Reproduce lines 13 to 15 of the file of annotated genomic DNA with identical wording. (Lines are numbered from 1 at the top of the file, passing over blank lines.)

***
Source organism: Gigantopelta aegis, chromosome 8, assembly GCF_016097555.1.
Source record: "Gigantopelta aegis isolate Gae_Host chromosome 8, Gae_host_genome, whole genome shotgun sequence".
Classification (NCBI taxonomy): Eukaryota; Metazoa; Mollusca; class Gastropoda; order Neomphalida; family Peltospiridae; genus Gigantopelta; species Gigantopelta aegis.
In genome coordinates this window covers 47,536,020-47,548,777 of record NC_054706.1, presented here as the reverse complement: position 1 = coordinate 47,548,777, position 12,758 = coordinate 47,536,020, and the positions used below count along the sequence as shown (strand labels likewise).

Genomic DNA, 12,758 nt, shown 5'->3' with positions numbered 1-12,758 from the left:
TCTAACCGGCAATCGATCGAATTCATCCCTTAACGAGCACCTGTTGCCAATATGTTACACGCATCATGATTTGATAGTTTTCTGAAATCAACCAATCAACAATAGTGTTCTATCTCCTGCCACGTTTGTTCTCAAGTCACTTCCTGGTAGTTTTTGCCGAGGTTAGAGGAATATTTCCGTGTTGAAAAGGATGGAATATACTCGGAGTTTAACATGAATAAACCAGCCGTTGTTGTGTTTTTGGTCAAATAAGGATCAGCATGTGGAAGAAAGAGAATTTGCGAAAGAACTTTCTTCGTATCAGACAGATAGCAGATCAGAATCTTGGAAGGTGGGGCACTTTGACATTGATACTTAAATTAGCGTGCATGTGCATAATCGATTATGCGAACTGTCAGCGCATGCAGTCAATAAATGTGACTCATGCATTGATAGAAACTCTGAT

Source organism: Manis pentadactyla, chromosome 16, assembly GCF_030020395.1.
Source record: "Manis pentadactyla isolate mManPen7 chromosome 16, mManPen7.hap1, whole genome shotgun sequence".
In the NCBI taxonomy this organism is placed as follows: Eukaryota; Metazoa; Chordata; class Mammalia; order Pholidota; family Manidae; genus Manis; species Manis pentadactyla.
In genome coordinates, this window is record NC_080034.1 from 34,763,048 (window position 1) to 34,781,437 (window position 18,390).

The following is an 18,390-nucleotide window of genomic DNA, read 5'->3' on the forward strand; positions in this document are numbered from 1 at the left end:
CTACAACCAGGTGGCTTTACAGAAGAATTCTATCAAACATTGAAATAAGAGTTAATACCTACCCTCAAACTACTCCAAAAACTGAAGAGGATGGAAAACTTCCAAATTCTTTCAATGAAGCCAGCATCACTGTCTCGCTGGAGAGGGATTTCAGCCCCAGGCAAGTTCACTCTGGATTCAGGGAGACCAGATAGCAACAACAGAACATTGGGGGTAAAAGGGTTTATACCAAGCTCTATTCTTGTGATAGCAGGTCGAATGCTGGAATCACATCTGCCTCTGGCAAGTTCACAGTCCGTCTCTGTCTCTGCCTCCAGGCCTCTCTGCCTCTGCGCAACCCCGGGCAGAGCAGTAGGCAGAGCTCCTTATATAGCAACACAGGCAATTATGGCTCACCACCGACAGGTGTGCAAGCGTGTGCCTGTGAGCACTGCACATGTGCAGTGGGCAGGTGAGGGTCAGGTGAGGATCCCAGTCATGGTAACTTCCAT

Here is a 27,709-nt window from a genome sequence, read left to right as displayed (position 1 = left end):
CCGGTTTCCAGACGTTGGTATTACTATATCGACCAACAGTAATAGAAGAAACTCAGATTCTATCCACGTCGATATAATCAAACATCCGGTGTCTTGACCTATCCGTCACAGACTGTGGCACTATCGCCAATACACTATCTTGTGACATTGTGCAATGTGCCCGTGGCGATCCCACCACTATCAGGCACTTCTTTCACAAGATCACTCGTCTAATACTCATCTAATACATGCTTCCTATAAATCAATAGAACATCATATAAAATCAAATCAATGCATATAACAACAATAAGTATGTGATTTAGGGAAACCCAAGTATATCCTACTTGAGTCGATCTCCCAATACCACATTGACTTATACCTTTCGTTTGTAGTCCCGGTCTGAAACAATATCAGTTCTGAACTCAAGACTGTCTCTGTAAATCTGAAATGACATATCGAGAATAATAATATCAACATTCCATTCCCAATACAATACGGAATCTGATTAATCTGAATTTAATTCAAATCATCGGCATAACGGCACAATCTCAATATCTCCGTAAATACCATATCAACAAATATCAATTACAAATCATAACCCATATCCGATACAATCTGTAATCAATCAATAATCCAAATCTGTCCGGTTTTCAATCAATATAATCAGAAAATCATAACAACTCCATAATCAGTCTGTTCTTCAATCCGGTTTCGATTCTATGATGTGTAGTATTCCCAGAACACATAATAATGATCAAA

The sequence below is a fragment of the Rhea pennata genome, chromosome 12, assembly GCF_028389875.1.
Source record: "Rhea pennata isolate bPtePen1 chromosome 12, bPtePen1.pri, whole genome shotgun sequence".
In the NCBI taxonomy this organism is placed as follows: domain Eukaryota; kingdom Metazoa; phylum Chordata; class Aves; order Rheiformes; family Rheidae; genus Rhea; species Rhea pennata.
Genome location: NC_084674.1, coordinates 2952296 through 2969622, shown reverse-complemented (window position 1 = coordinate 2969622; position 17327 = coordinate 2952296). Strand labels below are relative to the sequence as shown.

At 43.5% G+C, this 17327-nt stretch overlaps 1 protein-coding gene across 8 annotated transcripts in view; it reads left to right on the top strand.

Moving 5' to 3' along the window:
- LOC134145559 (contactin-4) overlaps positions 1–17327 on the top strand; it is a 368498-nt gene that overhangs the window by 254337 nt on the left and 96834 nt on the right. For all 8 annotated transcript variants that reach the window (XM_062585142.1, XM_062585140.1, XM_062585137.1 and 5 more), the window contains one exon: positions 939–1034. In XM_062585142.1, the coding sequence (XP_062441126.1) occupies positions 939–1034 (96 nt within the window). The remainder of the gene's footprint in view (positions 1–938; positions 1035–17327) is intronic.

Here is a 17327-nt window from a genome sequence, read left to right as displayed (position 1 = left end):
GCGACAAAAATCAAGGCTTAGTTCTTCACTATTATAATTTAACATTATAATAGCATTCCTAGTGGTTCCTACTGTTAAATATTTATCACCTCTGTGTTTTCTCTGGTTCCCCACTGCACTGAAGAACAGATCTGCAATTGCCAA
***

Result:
Here is a 27,709-nt window from a genome sequence, read left to right as displayed (position 1 = left end):
CCGGTTTCCAGACGTTGGTATTACTATATCGACCAACAGTAATAGAAGAAACTCAGATTCTATCCACGTCGATATAATCAAACATCCGGTGTCTTGACCTATCCGTCACAGACTGTGGCACTATCGCCAATACACTATCTTGTGACATTGTGCAATGTGCCCGTGGCGATCCCACCACTATCAGGCACTTCTTTCACAAGATCACTCGTCTAATACTCATCTAATACATGCTTCCTATAAATCAATAGAACATCATATAAAATCAAATCAATGCATATAACAACAATAAGTATGTGATTTAGGGAAACCCAAGTATATCCTACTTGAGTCGATCTCCCAATACCACATTGACTTATACCTTTCGTTTGTAGTCCCGGTCTGAAACAATATCAGTTCTGAACTCAAGACTGTCTCTGTAAATCTGAAATGACATATCGAGAATAATAATATCAACATTCCATTCCCAATACAATACGGAATCTGATTAATCTGAATTTAATTCAAATCATCGGCATAACGGCACAATCTCAATATCTCCGTAAATACCATATCAACAAATATCAATTACAAATCATAACCCATATCCGATACAATCTGTAATCAATCAATAATCCAAATCTGTCCGGTTTTCAATCAATATAATCAGAAAATCATAACAACTCCATAATCAGTCTGTTCTTCAATCCGGTTTCGATTCTATGATGTGTAGTATTCCCAGAACACATAATAATGATCAAA

The sequence below is a fragment of the Rhea pennata genome, chromosome 12, assembly GCF_028389875.1.